Only 13 percent of women in Sierra Leone fully understand English, and most of them are in urban areas and not in the rural areas that were most impacted by Ebola. So even if people were getting information, they weren’t able to understand it or use it. It actually took months before local government and aid workers understood the importance of getting information in local language.
And when they did – when they started to translate information in a local language and communicate it via posters or on the radio in local languages, when they started to talk to local leaders and tribal chiefs in local language, then the tide of the epidemic changed. And much of that translation was done outside of the region.
Translators sitting in their homes all over the world on their sofas, we’re translating key messages into local languages and sending them back. And the translations for future crises can happen now. If you learn a language, you can help start translating critical information. Because language matters, and it will matter in future crises.
Let’s move on to the second thing: getting people information. Well, how do we get information? I, at least, I google it, I go to Wikipedia, and I get it on Twitter or Facebook. If you’re Russian, you might go to VK or OK; if you’re Chinese, maybe Renren or Weibo. All you need is some pretty simple technology and an internet connection. And this is happening all over the world. Almost everybody in Kenya uses an online financial transfer system on their phones.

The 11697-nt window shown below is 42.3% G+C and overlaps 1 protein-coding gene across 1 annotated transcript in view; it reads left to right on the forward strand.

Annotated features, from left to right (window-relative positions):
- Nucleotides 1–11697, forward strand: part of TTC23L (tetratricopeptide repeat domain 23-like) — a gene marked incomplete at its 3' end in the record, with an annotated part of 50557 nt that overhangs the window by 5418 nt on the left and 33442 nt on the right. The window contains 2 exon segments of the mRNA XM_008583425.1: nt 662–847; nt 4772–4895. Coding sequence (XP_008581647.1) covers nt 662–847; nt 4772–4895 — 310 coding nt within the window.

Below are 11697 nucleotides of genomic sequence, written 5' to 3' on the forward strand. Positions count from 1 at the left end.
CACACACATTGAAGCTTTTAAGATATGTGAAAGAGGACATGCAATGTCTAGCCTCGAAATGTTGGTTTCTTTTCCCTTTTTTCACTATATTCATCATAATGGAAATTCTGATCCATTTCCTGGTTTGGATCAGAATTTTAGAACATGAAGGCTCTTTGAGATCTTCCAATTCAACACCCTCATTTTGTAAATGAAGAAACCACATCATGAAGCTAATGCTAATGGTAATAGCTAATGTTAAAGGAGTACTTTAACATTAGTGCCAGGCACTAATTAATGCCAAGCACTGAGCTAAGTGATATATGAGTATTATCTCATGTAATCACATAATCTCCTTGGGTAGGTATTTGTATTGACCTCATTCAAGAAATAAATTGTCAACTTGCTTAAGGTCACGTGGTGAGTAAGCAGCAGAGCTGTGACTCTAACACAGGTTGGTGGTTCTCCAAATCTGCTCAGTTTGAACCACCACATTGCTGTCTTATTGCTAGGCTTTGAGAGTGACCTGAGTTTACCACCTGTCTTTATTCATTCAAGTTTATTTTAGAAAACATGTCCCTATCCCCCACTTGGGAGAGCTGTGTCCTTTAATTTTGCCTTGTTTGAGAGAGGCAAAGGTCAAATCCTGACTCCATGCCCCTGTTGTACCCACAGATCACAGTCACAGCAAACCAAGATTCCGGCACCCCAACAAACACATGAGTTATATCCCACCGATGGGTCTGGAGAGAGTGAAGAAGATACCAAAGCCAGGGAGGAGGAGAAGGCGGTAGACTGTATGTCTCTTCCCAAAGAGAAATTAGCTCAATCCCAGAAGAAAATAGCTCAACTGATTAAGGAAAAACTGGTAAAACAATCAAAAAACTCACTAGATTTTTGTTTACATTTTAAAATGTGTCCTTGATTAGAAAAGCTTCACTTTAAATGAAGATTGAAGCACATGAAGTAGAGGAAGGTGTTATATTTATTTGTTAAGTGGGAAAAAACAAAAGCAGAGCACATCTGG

80-year-old, semi-illiterate grandmothers living upcountry in Kenya sell their bananas, accept payment for their bananas via this financial transfer system on their phone. Almost everybody in Kenya knows this. They can also, for about 40 cents a month, they can get solar panels. And with those solar panels, they can get electricity to charge their phones, put electricity in their house, and maybe run the radio. And when you get those few things together, when you get electricity, basic technological literacy and a mobile phone connection, then the Internet is going to come soon and all of the information with it.
I’m reliably informed that in about 20 years, almost everybody on the planet will have access to whatever the Internet becomes.
So let’s move on to the third thing because this is the really hard one and the really important one. Once people have access to all of that information, will they be able to understand it? Well, as an aid worker myself, I’m always thinking about the people I’ve met along the way and the information challenges they pose to me.
So, for example, the 17-year-old prostitute in Bangladesh, who wanted information on sexually transmitted diseases, confidentially, because she didn’t want to be seen going to the clinic. Or the woman who lived across the hall from me in Kyrgyzstan, whose husband was beating her up and throwing her down the stairs. She wanted to know where there was a women’s shelter that she could go and take her teenage daughters to be protected from this abusive man.
Or the tribal leader in eastern Chad, who was tired of seeing the young men in his village die in pointless battles. He wanted information on the peaceful conflict resolution. If those people had access to all the information out there, will it be useful to them? No. Because almost all the information is in English and French and maybe Japanese and Spanish, and none of those people speak those languages. And two of them are illiterate.